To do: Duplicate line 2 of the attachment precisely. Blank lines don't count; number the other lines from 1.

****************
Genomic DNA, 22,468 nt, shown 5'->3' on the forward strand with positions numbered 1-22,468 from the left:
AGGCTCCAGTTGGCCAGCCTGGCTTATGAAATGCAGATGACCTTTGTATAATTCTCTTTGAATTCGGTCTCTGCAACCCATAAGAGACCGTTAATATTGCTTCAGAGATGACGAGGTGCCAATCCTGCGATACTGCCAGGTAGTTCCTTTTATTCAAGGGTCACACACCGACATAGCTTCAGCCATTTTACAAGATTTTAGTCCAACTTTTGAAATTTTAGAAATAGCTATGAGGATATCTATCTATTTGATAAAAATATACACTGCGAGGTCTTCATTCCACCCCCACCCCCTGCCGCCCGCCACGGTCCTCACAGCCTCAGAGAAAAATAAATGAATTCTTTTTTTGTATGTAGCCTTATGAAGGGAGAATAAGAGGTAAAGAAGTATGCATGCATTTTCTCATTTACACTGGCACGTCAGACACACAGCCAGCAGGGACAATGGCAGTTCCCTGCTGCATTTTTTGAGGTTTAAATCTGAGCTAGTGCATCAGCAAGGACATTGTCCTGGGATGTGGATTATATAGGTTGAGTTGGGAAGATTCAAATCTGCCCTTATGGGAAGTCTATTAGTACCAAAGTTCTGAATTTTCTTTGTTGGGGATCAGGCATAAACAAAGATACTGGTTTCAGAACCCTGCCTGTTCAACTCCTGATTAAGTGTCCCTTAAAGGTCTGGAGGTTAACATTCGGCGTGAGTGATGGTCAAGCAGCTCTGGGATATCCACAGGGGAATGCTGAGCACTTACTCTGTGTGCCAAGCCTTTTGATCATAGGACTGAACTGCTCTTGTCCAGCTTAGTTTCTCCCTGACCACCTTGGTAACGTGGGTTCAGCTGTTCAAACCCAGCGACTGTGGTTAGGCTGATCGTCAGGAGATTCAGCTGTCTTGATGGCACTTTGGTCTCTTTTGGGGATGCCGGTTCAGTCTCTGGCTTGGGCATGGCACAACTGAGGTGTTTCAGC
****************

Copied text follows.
AGGCTCCAGTTGGCCAGCCTGGCTTATGAAATGCAGATGACCTTTGTATAATTCTCTTTGAATTCGGTCTCTGCAACCCATAAGAGACCGTTAATATTGCTTCAGAGATGACGAGGTGCCAATCCTGCGATACTGCCAGGTAGTTCCTTTTATTCAAGGGTCACACACCGACATAGCTTCAGCCATTTTACAAGATTTTAGTCCAACTTTTGAAATTTTAGAAATAGCTATGAGGATATCTATCTATTTGATAAAAATATACACTGCGAGGTCTTCATTCCACCCCCACCCCCTGCCGCCCGCCACGGTCCTCACAGCCTCAGAGAAAAATAAATGAATTCTTTTTTTGTATGTAGCCTTATGAAGGGAGAATAAGAGGTAAAGAAGTATGCATGCATTTTCTCATTTACACTGGCACGTCAGACACACAGCCAGCAGGGACAATGGCAGTTCCCTGCTGCATTTTTTGAGGTTTAAATCTGAGCTAGTGCATCAGCAAGGACATTGTCCTGGGATGTGGATTATATAGGTTGAGTTGGGAAGATTCAAATCTGCCCTTATGGGAAGTCTATTAGTACCAAAGTTCTGAATTTTCTTTGTTGGGGATCAGGCATAAACAAAGATACTGGTTTCAGAACCCTGCCTGTTCAACTCCTGATTAAGTGTCCCTTAAAGGTCTGGAGGTTAACATTCGGCGTGAGTGATGGTCAAGCAGCTCTGGGATATCCACAGGGGAATGCTGAGCACTTACTCTGTGTGCCAAGCCTTTTGATCATAGGACTGAACTGCTCTTGTCCAGCTTAGTTTCTCCCTGACCACCTTGGTAACGTGGGTTCAGCTGTTCAAACCCAGCGACTGTGGTTAGGCTGATCGTCAGGAGATTCAGCTGTCTTGATGGCACTTTGGTCTCTTTTGGGGATGCCGGTTCAGTCTCTGGCTTGGGCATGGCACAACTGAGGTGTTTCAGC